While you’ve undoubtedly heard of lawsuits and penalties being filed against big healthcare providers over HIPAA violations, small and private practices are no less susceptible. Out of the 550 breaches listed in the U.S. Department of Health and Human Services’ HIPAA Portal, 204 were committed by practices and providers that serve 2,000 individuals or less.
These violations cost the responsible parties millions of dollars in penalties. One of the biggest offenders in 2019, UConn Health, lost the electronic protected health information (ePHI) of over 325,000 individuals in a phishing attack. Aside from HHS fines, UConn Health also faces a class-action suit.
If your organization is going through a digital transformation and would like to avoid these financial penalties and potential lawsuits, you must comply with HIPAA. Here are the top 5 HIPAA violations you should be aware of.
Emailing ePHI to Personal Email Accounts and Removing PHI from a Healthcare Facility
Due to overwork, staff shortages, and inadequate IT provision, some healthcare practitioners resort to taking their work home — literally. This common practice is not only unacceptable, it’s illegal under HIPAA.
HIPAA does not distinguish between hard copies of PHI and soft copies of documents stored in hospital-owned devices. Whether the healthcare practitioner carries a sheaf of paper documents home or copies patient records to their personal device, it is considered removal of ePHI from the premises.
Emailing ePHI to a personal email address also constitutes a violation of HIPAA regulations as it is considered removal of PHI from a healthcare facility. If you move data from a means of storage controlled by the facility to a personal one, whether physical or digital, you’re likely violating HIPAA regulations.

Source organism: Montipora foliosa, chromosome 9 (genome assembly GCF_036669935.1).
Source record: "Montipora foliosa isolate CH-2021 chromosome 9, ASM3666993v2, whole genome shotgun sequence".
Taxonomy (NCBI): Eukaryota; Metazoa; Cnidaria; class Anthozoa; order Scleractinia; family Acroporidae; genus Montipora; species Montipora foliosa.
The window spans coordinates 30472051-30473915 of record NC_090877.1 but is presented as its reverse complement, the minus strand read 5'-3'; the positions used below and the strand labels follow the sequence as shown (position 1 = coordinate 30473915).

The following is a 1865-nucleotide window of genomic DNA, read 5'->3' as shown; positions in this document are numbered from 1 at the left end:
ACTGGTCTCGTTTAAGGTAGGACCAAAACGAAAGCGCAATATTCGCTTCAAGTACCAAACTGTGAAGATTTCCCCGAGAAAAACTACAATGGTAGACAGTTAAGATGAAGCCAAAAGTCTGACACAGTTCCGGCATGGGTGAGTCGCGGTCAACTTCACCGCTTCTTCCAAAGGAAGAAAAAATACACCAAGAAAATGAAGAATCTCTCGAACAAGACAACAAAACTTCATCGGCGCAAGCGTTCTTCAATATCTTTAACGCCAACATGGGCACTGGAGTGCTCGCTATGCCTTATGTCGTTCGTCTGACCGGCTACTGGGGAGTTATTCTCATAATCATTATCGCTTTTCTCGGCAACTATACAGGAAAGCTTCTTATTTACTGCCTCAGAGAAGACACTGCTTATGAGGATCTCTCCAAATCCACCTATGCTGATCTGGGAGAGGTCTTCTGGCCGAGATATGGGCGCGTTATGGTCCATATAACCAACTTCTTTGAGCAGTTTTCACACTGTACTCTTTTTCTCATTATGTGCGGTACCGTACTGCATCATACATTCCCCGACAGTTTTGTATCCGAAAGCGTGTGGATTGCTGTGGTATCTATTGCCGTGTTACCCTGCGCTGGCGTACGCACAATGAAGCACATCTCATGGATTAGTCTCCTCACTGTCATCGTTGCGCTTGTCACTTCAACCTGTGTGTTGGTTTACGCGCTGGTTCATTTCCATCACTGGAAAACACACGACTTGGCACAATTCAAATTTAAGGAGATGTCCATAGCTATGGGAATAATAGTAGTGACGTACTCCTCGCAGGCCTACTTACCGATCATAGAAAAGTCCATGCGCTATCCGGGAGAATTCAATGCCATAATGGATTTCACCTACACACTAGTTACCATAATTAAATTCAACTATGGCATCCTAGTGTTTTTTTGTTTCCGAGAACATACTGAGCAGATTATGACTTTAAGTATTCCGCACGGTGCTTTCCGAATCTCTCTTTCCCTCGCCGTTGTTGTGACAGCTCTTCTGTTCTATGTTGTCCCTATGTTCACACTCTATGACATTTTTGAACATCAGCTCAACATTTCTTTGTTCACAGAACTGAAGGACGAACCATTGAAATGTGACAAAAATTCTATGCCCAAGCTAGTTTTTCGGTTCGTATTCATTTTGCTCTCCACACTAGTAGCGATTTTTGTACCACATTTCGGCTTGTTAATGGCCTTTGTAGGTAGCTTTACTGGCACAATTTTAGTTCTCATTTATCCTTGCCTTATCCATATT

The removal of ePHI from the facilities might also be considered theft, and the penalties for theft of records are far worse than just the termination of employment. A conviction for this offense could involve some jail time.
Regardless of your intentions, never remove PHI from a healthcare facility or email ePHI to a personal email account. It’s not worth the risk. Your practice is better off facing a backlog of work than dealing with litigation, penalties, and reputational damage.
Insufficient ePHI Access Controls
Insufficient access controls for ePHI is another leading source of HIPAA breaches. Whether they occur at the email or network server level, access control breaches constitute 23 percent of all HIPAA violations, affecting more than 3.3 million individuals.
Section 164.312(a)(1) of HIPAA calls for access control measures to be implemented across all levels of a healthcare organization. Role-based access ensures individuals can access data on a strictly need-to-know basis.
These access controls can be implemented in several different ways. Physical copies of PHI can be stored in rooms that use security devices like card readers or finger scanners. Unique usernames and strong passwords for each employee will also prevent unauthorized access to digital records.
Healthcare facilities are required to train their employees on the importance of observing access controls. This training should be included in the onboarding process for new staff and reiterated whenever there is a change to the rules or as deemed necessary. Your IT team has an essential role in ensuring that digital access controls are fit for purpose and rigorously observed. But data security is everyone’s job.
Improper Disposal of ePHI
HIPAA does not specify a standard retention period for patient records, deferring to state patient privacy laws instead. Nevada requires healthcare providers to keep medical records for five years or until a minor patient reaches 23. Florida requires physicians to maintain records for five years after the last patient contact, and hospitals to retain them for seven years. Familiarize yourself and your team with your state’s laws.
HIPAA-related documents that are covered by the regulations have specific retention and disposal requirements. These include authorizations for the disclosure of ePHI, physical security maintenance records, logs recording access to ePHI, employee sanction policies, and information security and privacy policies. In addition, other regulatory bodies have their own retention periods.
As soon as the retention period for patient medical records and HIPAA documentation has expired, HIPAA requires that they are disposed of using secure methods:
- Paper records may be shredded, burned, turned into pulp, or pulverized before being placed into a garbage receptacle.
- Labeled prescription bottles and other PHI may be stored in an opaque container to be picked up by a disposal vendor and destroyed.
- Electronic records may be overwritten with non-sensitive media or degaussed using a strong magnetic field. The storage devices themselves may be destroyed by incineration, shredding, or pulverization.